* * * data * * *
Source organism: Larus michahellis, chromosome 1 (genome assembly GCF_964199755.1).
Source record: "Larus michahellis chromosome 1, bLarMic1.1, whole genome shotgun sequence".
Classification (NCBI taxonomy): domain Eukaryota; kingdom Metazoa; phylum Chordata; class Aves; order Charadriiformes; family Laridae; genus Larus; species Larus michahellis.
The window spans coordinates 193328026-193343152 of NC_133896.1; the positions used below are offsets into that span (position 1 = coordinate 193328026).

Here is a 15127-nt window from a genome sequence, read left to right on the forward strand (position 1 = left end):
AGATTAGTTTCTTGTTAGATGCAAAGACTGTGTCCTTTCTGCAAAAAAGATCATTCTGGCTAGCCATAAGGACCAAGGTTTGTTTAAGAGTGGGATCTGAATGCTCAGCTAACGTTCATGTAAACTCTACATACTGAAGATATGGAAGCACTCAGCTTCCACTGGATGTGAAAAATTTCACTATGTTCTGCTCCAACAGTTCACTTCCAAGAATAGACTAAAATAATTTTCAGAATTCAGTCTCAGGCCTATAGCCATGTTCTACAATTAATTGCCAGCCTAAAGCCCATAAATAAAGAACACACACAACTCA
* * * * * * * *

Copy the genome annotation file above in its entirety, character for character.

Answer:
Source organism: Larus michahellis, chromosome 1 (genome assembly GCF_964199755.1).
Source record: "Larus michahellis chromosome 1, bLarMic1.1, whole genome shotgun sequence".
Classification (NCBI taxonomy): domain Eukaryota; kingdom Metazoa; phylum Chordata; class Aves; order Charadriiformes; family Laridae; genus Larus; species Larus michahellis.
The window spans coordinates 193328026-193343152 of NC_133896.1; the positions used below are offsets into that span (position 1 = coordinate 193328026).

Here is a 15127-nt window from a genome sequence, read left to right on the forward strand (position 1 = left end):
AGATTAGTTTCTTGTTAGATGCAAAGACTGTGTCCTTTCTGCAAAAAAGATCATTCTGGCTAGCCATAAGGACCAAGGTTTGTTTAAGAGTGGGATCTGAATGCTCAGCTAACGTTCATGTAAACTCTACATACTGAAGATATGGAAGCACTCAGCTTCCACTGGATGTGAAAAATTTCACTATGTTCTGCTCCAACAGTTCACTTCCAAGAATAGACTAAAATAATTTTCAGAATTCAGTCTCAGGCCTATAGCCATGTTCTACAATTAATTGCCAGCCTAAAGCCCATAAATAAAGAACACACACAACTCA